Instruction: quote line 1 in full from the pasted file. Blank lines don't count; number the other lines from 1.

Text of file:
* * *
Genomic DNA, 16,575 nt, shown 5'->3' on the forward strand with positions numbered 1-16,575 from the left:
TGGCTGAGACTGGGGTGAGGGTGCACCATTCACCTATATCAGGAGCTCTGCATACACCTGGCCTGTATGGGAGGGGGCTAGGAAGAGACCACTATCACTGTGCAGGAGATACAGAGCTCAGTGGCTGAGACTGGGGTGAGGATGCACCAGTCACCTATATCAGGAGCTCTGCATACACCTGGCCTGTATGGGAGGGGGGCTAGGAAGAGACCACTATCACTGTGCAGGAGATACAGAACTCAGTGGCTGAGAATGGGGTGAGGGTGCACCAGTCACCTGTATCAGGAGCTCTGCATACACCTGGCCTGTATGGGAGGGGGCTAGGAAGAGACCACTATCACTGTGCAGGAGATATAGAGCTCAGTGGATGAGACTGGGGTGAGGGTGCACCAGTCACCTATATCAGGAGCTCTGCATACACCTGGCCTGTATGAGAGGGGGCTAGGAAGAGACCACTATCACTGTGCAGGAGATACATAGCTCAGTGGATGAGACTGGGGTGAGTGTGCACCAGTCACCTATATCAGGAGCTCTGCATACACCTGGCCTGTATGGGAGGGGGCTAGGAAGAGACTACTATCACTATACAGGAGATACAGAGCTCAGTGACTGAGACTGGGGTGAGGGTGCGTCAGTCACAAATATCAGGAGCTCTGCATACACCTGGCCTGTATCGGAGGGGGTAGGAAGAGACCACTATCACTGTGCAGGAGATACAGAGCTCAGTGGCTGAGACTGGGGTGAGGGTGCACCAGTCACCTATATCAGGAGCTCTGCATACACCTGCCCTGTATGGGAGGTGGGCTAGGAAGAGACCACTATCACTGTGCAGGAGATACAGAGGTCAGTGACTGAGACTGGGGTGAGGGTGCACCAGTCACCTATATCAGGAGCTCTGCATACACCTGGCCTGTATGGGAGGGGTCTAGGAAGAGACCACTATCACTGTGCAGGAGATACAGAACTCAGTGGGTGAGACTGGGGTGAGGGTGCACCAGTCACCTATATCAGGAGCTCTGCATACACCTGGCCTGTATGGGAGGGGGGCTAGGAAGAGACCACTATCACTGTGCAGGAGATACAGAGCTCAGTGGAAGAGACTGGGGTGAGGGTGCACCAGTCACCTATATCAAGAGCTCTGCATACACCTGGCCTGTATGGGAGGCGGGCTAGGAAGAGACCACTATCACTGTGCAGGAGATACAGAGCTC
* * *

Genomic DNA, 16,575 nt, shown 5'->3' on the forward strand with positions numbered 1-16,575 from the left: